On the Road To Higher Memory Bandwidth

We’re at the cusp of another generational change in HBM.


In the decade since HBM was first announced, we’ve seen two-and-a-half generations of the standard come to market. HBM’s “wide and slow” architecture debuted first at a data rate of 1 gigabit per second (Gbps) running over a 1024-bit wide interface. The product of that data rate and that interface width provided a bandwidth of 128 gigabytes per second (GB/s). In 2016, HBM2 doubled the signaling rate to 2 Gbps and the bandwidth to 256 GB/s. Two years later, HBM2E came on the scene and ultimately achieved data rates of 3.6 Gbps and 460 GB/s.

The impetus for this ramping of performance is the insatiable bandwidth demands of advanced workloads. First and foremost among these is AI/ML training. Over that same ten years since the introduction of HBM, AI/ML training has been on a tear. The leading-edge training models have scaled from a few million parameters a decade ago, to over 170 billion in 2020. Model sizes are doubling every 3-4 months, growing at 10X annually. Serving that growth requires scaling of everything in the compute architecture across both hardware and software.

Higher memory bandwidth is, and will continue to be, a critical enabler of computing performance. As a result, we find ourselves at the cusp of another generational change in HBM. While the final specification is yet to be published, we anticipate HBM3 data rates will exceed 5.2 Gbps with resulting bandwidth of over 665 GB/s. And as bandwidth has scaled, so too has attached HBM memory capacity – in three ways.

An HBM system is a 2.5D/3D architecture. The “3D” part refers to the HBM memory devices. These are 3D stacks of DRAM chips. Over the HBM generations, the density of the DRAM chips has increased, as has the size of the stack, which can now be up to 16 DRAM chips in height. A third dimension of capacity expansion, and one that also increases aggregate bandwidth, is the scaling in the number of HBM memory channels in accelerators – with one or two in early implementations, to six in today’s state-of-the-art architectures, to 8 or more in the future.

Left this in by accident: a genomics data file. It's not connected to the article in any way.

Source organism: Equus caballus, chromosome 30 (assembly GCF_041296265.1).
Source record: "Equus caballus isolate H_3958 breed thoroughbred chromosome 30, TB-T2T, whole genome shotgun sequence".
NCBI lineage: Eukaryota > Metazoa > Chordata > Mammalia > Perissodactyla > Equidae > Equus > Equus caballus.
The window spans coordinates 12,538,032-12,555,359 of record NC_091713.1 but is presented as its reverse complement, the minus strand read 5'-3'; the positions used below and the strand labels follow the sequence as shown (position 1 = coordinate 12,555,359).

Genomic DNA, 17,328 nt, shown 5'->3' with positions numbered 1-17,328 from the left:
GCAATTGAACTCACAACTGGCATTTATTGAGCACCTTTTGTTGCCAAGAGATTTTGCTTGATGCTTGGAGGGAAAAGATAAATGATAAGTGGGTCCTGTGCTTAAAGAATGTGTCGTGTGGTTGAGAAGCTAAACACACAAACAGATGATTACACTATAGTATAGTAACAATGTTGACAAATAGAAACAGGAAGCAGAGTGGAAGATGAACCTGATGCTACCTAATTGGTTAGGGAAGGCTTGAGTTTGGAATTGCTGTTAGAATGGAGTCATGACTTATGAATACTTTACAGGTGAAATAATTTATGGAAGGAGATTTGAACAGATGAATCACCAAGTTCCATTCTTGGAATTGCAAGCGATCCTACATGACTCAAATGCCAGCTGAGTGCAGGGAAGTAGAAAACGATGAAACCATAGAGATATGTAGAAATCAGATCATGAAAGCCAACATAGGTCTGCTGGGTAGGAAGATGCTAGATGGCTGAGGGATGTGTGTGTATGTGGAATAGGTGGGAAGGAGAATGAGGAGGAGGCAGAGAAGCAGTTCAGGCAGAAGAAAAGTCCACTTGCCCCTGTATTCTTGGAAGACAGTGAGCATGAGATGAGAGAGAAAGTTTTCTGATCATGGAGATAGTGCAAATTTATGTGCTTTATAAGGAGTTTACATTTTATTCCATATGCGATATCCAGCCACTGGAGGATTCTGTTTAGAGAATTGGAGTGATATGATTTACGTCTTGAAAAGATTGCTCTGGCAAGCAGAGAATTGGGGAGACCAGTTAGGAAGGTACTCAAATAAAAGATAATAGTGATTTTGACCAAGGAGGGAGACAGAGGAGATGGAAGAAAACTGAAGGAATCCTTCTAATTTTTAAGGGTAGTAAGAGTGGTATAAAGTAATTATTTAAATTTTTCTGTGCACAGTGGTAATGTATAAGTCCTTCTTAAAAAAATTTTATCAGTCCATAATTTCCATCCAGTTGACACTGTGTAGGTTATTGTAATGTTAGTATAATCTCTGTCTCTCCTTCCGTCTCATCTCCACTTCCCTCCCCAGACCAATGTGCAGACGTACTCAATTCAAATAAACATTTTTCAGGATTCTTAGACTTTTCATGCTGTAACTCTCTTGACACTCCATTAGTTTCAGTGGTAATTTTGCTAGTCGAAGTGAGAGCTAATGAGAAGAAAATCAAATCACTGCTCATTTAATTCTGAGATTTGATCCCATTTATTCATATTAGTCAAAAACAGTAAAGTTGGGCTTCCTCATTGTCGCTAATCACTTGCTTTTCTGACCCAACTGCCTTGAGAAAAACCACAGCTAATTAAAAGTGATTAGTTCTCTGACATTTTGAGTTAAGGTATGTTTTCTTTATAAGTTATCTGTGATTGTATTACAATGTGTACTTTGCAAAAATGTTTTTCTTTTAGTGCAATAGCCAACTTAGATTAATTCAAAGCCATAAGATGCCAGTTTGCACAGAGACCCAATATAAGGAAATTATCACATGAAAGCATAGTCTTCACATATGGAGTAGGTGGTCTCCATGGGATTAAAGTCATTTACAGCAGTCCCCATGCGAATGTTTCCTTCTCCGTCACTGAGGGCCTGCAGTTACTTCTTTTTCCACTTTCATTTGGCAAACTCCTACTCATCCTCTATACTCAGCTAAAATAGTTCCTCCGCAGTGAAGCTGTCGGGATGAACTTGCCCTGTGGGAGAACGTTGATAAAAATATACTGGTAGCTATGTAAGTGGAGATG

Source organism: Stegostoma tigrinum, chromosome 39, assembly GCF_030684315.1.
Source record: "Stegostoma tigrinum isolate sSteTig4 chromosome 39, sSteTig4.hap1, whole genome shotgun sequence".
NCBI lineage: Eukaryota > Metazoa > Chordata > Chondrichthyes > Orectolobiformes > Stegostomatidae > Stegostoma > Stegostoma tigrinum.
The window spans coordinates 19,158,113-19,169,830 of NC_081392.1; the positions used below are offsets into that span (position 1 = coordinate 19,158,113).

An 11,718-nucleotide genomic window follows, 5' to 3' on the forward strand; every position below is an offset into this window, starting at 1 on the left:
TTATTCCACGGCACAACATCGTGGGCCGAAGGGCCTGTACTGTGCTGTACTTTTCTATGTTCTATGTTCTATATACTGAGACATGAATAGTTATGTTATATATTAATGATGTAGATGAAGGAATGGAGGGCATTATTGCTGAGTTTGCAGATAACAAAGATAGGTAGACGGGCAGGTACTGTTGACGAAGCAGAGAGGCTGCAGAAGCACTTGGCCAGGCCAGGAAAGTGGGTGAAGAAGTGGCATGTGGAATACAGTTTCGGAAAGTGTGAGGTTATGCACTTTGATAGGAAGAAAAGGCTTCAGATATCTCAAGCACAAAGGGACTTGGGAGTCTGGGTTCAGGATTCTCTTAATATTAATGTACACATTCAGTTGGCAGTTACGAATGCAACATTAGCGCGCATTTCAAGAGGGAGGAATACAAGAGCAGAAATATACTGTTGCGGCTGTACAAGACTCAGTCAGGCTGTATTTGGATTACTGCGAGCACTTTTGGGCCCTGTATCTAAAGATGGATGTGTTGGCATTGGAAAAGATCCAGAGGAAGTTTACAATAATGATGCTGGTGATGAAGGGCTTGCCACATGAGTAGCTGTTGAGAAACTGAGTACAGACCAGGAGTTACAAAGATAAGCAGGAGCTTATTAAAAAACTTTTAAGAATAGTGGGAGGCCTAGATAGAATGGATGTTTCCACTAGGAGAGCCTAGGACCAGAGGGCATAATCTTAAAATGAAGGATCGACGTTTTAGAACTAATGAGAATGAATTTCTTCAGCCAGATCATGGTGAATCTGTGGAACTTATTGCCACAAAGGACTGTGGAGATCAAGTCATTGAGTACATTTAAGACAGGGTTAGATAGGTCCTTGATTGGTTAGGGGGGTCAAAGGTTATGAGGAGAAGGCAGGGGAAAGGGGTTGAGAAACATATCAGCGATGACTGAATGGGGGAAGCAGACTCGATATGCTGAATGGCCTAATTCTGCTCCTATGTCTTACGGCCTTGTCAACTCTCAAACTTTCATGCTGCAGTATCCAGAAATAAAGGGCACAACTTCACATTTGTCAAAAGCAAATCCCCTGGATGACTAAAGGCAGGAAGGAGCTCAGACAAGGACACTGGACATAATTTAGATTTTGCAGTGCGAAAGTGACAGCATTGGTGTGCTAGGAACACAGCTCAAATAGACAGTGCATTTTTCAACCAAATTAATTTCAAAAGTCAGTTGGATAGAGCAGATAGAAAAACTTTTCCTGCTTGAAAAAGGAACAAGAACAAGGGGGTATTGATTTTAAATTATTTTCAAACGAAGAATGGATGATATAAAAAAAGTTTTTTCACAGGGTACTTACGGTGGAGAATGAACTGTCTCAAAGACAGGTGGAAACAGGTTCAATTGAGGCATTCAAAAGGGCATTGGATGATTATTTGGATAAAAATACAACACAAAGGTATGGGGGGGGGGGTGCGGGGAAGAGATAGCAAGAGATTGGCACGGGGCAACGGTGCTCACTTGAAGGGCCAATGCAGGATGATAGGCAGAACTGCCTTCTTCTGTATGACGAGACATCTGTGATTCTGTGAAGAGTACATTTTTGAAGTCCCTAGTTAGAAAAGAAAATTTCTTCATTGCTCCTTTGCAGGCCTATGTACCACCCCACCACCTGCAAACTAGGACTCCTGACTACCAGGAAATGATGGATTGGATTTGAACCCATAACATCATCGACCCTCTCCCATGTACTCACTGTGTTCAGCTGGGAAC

An HBM memory channel requires 1024 traces to carry the data. In addition, there are command and address lines needed which brings the total to over 1700. An accelerator architecture with 8 HBM3 devices requires over 13,000 traces. That is an order of magnitudes more than can be implemented on a conventional PCB. So instead, a silicon interposer is used in which it is possible to finally etch the thousands of traces needed. The interposer is mounted in the system package and the accelerator and HBM memory devices are mounted on the interposer – that is the “2.5D” part of the architecture.

When it comes to memory performance, Rambus is a demonstrated leader. We introduced a 18 Gbps GDDR6 memory subsystem, and an HBM2E memory subsystem running at 4 Gbps. Those are both record performance levels that are unmatched to this day. Now in anticipation of the next generation of HBM, Rambus has announced our 8.4 Gbps HBM3-Ready Memory Subsystem capable of delivering over a terabyte per second of bandwidth (TB/s). At this data rate, an accelerator with 8 attached HBM3 memory devices could achieve 8.6 TB/s of memory bandwidth.

To efficiently manage all that data, the Rambus memory subsystem includes a modular and highly configurable memory controller. The controller is optimized to maximize throughput and minimize latency, and its memory parameters are run-time programmable. With a pedigree of over 50 HBM2 and HBM2E customer implementations, it has demonstrated efficiency over a wide variety of configurations and data traffic scenarios.

While even at its inception, HBM was wide and relatively slow at 1 Gbps, when operating at 8.4 Gbps, it’s really quite fast. Routing thousands of signal traces at that speed and maintaining signal integrity can be an enormous challenge. To help designers successfully harness the potential of HBM3 memory, Rambus provides both interposer and package reference designs for their 2.5D architecture implementations.

The road to higher memory bandwidth is a never ending one. The upcoming introduction of HBM3 opens a new phase in the journey, taking system performance to a new level.

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